Mariners victory a success for salary cap

The smallest team in the Hyundai A-League won the championship and that in itself is a reason to keep the salary cap in place.

There are many reasons to savour the championship success of Central Coast Mariners, but perhaps the most significant is one of the least recognised. It vindicates the salary cap.

Football, of course, is the global game. No sport has come to better symbolise globalisation. The movement of players, coaches, and owners across the world has never been more pronounced. Australia is no different. Three of the 10 Hyundai A-League clubs are owned by foreigners. We’ve had 51 nationalities represented as players since the competition began. We’ve had coaches from the Czech Republic, The Netherlands, England, Scotland, Germany and Northern Ireland. Like the rest of world football, our borders have become porous. There’s a lot to like about that.

But while the Hyundai A-League is becoming as cosmopolitan as the rest, the salary cap remains a major point of difference. We can get the benefits of globalisation – good quality foreign players with the right attitudes and the right price tag – without being held to ransom by it. In my view, that’s an increasingly important distinction.

Much as there are many players, coaches, and owners who would prefer to be rid of any restrictions, what does a free market really bring?

Take a look at the current league tables in Europe, and you get a good idea. It’s not just that the title chase is now, at best, a two or three-horse race in most countries. What’s especially concerning is just how big the gap between first and third has become.

In England, Manchester United are 21 points ahead of third-placed Arsenal. In Turkey, Galatasaray are 20 points in front of Besiktas. In Germany, Bayern Munich are a whopping 28 points better off than Bayer Leverkusen. In Spain, Barcelona are 17 points in front of Atletico Madrid. In Greece, OIympiakos are 21 points ahead of Asteras Tripolis. In Italy, Juventus are 18 points in front of AC Milan. In France, cashed-up Paris St Germain are 11 points ahead of Olympique Lyon. In Portugal, Benfica are 21 points ahead of Pacos de Ferreira.

There have always been dominant clubs in Europe, of course. But there has never been such a massive, across-the-board, disparity between the leaders and the chasing pack.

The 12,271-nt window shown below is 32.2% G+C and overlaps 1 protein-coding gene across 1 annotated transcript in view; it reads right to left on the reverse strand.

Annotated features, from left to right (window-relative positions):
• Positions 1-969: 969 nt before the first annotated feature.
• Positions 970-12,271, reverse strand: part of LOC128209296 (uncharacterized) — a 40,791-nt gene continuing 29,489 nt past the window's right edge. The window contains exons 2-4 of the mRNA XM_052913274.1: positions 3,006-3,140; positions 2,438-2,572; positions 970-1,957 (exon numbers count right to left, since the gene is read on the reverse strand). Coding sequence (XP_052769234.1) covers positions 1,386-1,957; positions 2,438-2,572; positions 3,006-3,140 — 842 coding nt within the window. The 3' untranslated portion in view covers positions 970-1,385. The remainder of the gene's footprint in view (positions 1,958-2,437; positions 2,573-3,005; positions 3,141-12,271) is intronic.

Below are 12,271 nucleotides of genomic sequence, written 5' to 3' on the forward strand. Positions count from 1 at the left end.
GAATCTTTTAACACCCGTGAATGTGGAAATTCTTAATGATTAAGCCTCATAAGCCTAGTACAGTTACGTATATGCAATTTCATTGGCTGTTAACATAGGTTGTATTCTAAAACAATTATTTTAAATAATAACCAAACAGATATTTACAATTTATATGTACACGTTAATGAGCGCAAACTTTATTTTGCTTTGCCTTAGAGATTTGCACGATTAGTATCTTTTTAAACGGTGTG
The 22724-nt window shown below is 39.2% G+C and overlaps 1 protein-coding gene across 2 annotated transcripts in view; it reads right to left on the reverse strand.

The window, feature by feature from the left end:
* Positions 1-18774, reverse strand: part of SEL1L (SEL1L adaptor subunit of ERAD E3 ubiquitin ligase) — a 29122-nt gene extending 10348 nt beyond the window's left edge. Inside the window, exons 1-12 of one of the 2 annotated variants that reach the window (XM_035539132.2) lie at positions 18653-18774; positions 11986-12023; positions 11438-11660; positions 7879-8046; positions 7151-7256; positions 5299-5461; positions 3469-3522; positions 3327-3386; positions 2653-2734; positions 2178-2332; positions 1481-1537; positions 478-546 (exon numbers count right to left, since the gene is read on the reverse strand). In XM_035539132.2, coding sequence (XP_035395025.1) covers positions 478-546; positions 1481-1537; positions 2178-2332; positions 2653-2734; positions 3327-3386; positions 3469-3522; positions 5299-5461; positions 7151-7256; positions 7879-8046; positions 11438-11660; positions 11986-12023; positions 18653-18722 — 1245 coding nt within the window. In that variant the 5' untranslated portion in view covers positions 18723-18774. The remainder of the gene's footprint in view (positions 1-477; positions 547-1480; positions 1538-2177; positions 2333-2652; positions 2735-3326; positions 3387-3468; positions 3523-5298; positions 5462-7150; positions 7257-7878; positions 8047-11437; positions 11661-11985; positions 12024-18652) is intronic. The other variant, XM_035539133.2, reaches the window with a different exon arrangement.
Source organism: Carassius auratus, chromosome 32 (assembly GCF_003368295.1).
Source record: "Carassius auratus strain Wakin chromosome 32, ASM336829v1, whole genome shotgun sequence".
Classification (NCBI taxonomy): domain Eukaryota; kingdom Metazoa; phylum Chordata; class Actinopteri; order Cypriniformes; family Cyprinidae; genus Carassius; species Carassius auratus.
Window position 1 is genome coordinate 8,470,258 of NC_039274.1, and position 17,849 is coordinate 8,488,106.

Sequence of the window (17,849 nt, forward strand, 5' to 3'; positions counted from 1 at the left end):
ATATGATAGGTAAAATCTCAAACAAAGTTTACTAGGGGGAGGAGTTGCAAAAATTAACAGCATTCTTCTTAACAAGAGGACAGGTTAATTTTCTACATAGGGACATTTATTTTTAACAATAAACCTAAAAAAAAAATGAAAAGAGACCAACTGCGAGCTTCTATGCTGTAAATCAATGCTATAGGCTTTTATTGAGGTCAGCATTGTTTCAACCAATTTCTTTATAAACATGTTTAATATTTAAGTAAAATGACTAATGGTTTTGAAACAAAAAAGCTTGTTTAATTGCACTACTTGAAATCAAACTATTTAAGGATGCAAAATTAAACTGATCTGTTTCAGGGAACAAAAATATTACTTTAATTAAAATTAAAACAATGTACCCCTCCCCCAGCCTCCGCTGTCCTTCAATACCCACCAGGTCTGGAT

The UEFA Champions League, and the enormous wealth it brings, has created a ruling class than can only be reined in by legislation. It’s a large part of the reasoning behind the financial fair play regulations about to be implemented by UEFA.

Whether this ultimately leads to a salary cap in several countries will be especially interesting. I think it might. Anecdotally, there’s a groundswell of support across Europe for a process of equalisation. A way to re-open the title race, and give fans of some of the smaller clubs a reason to dream again.

Which is exactly what we already have here in Australia. The Mariners are, by virtually every measure, the smallest club in the Hyundai A-League. They are also, by virtually every measure, the most successful. The grand final victory caps off what has been a remarkable story of belief, professionalism, and perserverance. That Central Coast have become the fifth different champions in eight seasons tells us we have something to be proud of in the way we have structured our competition. Rather than following the rest of the world – which has been the raison d’etre of football in this country for generations – we are leading it in one significant area. Let’s not squander the advantage.

For that reason, it’s more important than ever that Football Federation Australia enforces the salary cap, not relaxes it. With the new television deal expected to virtually cover the base costs of every squad in the competition, there’s a serious temptation for some clubs to get ahead of themselves. We live in a capitalist society after all.

But football has to be different. It needs to be different. Release the shackles, and it’s easy to imagine clubs like Sydney FC, Melbourne Victory, Brisbane Roar and perhaps Western Sydney Wanderers quickly evolving into an elite.

That, in the long run, won’t serve the game’s best interests. What does serve our interests is the success of a club like the Mariners, who have won their maiden championship with the lowest budget in the league, with just two foreigners, without a marquee player, and without a guest player.

That’s not rewarding mediocrity. It’s rewarding excellence. The Mariners haven’t lowered the benchmark. They’ve raised it. Take away the salary cap and they’d be in danger of disappearing without a trace.